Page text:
Reich, Susanna. 2008. Painting the Wild Frontier: The Art and Adventures of George Catlin.
I was not that familiar with George Catlin prior to reading Painting the Wild Frontier. (Though I had a vague recollection that he was a painter of Native Americans in the nineteenth century.) The book was informative and well-written. Reich was not afraid to ask the difficult questions. Catlin was not a saint. And while his work is important (in many ways) the issue of whether or not his work was exploitative of American Indians cannot be ignored. His belief system can't be ignored. Just how did the man feel about his subjects? Did he see them as his ticket to fame and fortune? A way to make a buck? How sympathetic was he to the plight of the American Indians? Just what was he setting out to accomplish?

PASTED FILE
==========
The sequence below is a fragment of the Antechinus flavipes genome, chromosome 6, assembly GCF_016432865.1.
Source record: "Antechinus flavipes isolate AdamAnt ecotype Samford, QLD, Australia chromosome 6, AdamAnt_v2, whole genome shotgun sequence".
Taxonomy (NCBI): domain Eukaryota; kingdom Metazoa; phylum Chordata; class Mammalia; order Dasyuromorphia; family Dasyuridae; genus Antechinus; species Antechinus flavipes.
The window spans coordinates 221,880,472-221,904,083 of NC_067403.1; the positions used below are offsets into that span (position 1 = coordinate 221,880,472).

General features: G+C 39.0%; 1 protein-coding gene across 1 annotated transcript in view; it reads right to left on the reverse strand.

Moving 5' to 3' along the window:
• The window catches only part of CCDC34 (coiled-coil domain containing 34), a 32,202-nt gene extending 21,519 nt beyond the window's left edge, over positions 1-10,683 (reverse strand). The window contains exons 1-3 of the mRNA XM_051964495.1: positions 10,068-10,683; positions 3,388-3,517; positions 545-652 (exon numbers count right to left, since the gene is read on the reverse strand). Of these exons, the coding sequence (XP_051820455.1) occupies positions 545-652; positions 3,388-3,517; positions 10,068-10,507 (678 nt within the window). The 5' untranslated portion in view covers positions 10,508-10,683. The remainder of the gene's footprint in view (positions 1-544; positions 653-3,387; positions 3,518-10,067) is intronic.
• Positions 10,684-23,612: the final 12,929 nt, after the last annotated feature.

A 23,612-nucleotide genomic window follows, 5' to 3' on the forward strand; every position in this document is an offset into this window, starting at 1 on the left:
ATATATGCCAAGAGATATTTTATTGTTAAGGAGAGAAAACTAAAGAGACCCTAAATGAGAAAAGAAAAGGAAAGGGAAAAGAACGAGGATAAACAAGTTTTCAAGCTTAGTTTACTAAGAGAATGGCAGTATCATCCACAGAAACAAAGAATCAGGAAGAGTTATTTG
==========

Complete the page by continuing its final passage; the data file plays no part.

George Catlin's life in many ways was tragic. He never quite reached his goals. He never had enough money or enough fame or enough prestige. He enjoyed a bit of success, but then he fell out of the spotlight and was never quite able to get it back. Catlin was a selfish man. His obsession with his work, his career kept him from being a good husband and kept him from being a good father. I would say it even kept him from being a fair husband and father. His neglect and disinterest in his family is disturbing in many ways.
Reich's book acknowledges Catlin's strengths and weaknesses. It is a flawed portrait of a man that Reich shares with her readers. A very human one.
The book itself is nicely done. It includes some black and white work and some full-color ones as well. For those interested in the back matter--it is well researched. There are end notes for each chapter, a time line, a selected bibliography, and an index.
© Becky Laney of Becky's Book Reviews
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